“We need to ensure that the client does not have excessive concentration risk, in terms of having too much invested into a certain underlying sector or geography,” he says. “If the view is very bullish, then [this] should not be the main strategy – but it can be complementary.”

With volatility remaining at elevated levels across many market sectors, UBS says market-neutral strategies continue to look appealing, especially with investors who are currently keen to avoid putting all their eggs in one basket.  

“We are running a very diversified book right now because governments have used different policy responses, with different market outcomes,” says Manish Bhargava, chief executive of Singapore-based Straits Investment Management, which manages portfolios for Straits Trading Company. “So we’re not taking any concentrated bets at this point.”

Hedging with quantitative investment strategies (QIS)

Reflecting family investors’ growing comfort with the inclusion of derivatives-based investment solutions in their portfolios, demand for systematic strategies has also been growing this year.   

A systematic strategy that provides enhanced hedging solutions through QIS and one that generates income from gold have been especially popular.

UBS believes QIS that apply systematic hedging have a lot to offer for investors worried about the toll another downturn might have on their portfolios. 

Interest in QIS for hedging risk first begun to pick up when US equity markets were reaching record highs last year, says Felix Maratier, UBS head of global markets structuring, Asia‑Pacific. But this year the bank has seen demand for systematic hedging QIS explode.  

“More and more – especially in the past few years – clients in Asia have been willing to pay a premium to get alternative alpha. Clients use these strategies in many forms: via over-the-counter structures, put options or accumulators, or as notes, with the assets in securitised form”
Conrad Huber, UBS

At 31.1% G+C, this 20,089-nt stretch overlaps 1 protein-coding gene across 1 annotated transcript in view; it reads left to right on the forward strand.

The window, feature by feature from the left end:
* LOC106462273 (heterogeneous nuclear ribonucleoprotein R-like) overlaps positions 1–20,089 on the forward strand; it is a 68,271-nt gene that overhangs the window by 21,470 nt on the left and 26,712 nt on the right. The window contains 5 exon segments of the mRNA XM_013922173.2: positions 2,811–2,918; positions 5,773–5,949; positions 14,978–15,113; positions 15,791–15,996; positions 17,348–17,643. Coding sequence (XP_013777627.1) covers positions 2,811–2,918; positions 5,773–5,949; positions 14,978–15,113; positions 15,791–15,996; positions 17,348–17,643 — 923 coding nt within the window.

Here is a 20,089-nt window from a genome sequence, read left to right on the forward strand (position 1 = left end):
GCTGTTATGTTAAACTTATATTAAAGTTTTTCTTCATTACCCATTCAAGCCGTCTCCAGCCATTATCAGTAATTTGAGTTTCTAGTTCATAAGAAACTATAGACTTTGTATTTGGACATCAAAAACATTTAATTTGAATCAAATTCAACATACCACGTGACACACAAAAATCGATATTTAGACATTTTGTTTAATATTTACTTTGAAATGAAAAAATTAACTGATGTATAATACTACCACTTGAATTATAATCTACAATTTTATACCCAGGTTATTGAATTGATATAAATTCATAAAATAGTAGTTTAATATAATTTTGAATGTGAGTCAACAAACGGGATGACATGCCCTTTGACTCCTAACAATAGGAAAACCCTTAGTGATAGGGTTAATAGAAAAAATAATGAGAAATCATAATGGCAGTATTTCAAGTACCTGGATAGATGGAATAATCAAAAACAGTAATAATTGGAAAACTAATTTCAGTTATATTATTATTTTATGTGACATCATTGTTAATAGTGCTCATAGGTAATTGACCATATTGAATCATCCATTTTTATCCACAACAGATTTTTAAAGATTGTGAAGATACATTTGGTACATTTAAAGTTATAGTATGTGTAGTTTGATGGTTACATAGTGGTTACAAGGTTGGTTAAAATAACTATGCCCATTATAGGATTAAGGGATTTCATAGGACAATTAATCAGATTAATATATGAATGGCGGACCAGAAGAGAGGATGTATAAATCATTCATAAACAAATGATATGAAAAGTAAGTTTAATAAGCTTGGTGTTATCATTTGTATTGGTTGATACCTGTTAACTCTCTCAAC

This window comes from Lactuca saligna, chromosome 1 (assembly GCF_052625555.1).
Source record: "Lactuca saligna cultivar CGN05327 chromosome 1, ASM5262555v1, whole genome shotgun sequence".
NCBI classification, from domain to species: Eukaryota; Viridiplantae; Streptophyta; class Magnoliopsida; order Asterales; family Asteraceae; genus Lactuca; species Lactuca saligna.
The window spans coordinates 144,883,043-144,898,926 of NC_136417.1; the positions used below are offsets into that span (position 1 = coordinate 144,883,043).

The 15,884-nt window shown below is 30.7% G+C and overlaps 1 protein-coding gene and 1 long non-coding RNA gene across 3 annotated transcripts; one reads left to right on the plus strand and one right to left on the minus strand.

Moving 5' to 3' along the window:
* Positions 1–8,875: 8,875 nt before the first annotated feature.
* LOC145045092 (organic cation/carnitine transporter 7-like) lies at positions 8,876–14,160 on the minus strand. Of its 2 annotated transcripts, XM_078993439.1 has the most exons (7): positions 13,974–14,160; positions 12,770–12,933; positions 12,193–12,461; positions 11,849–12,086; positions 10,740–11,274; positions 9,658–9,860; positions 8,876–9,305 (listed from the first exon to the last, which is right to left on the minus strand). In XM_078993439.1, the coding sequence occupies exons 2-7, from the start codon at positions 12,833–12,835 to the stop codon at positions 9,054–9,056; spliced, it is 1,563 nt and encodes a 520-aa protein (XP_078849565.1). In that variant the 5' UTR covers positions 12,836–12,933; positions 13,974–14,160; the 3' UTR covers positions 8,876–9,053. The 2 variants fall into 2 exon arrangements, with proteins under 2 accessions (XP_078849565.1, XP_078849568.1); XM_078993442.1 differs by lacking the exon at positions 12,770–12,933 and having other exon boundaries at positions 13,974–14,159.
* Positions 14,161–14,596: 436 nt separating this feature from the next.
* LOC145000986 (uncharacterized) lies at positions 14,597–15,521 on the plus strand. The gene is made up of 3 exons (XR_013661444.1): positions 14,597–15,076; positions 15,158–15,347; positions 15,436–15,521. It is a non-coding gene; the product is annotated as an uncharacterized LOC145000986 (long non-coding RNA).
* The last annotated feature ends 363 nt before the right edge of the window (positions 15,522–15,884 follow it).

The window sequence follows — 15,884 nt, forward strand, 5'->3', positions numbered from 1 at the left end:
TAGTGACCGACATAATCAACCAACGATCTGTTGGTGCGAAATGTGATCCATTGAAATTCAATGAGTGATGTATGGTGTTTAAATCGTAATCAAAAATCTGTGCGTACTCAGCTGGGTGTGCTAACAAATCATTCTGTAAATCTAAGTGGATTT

Unlike alternative risk premia, hedging QIS is not intended for yield enhancement nor as a means to diversify an investor’s sources of return. The simple idea is to use programmatic methodologies that respond to market signals by rebalancing asset allocations in a way that protects investors from risks such as that of the stock market crash at the start of the year.

Huber says the utility of systematic hedging is that it eliminates complex considerations around timing: the right time to enter a hedge in terms of spot and a price, and right time to exit.

This is what has drawn the interest of investors such as the region’s family offices, some of which will lack the time or resources to be continually making such calculations. For these clients, UBS can offer QIS geared towards putting an ‘evergreen hedge’ on their portfolios. 

One such QIS that has performed particularly well over the course of this year’s whipsaw markets is the UBS S&P Intraday Trend, a systematic strategy applying implicit hedges to trade on patterns of intraday behaviour in stress market scenarios.  

The S&P 500 has seen historically large moves this year, hitting a fresh record closing high above 3,300 points in February, sinking towards 2,200 in March, then rallying for five months.1 Throughout all these ups and downs, the strategy fully performed. 

“The future is always uncertain, and what happened was a reminder that – even after years of favourable markets – one must keep in mind the need for hedging,” says Maratier. “We’ve received a lot of positive feedback on hedging QIS, from institutional clients to global family office clients,” he adds. 

UBS also uses a systematic approach in the bank’s Gold Income Strategy – a solution launched this year that generates regular income from gold, a non-income generating asset. The strategy is operationally burdensome to execute, involving the daily selling of call options on gold to smooth out entry and exit points in the overwriting strategy to generate income when markets are rallying or range bound and work as a hedge when there is a selloff. 

Just as with hedging QIS, a key attraction of this solution for resource-constrained family offices is its elimination of all the heavy lifting involved in implementing such strategy in-house.

“We feel there is more and more of a need for clients to use investment banks as an agent, as someone able to take on the operational tasks they are not able to do themselves,” says Maratier. “Some hedge funds that have their own traders don’t need us. But for certain types of asset owners, such as wealthy individuals or family offices, this is very helpful for them.”



1. Bloomberg, 2020


Family office investing – Special report 2020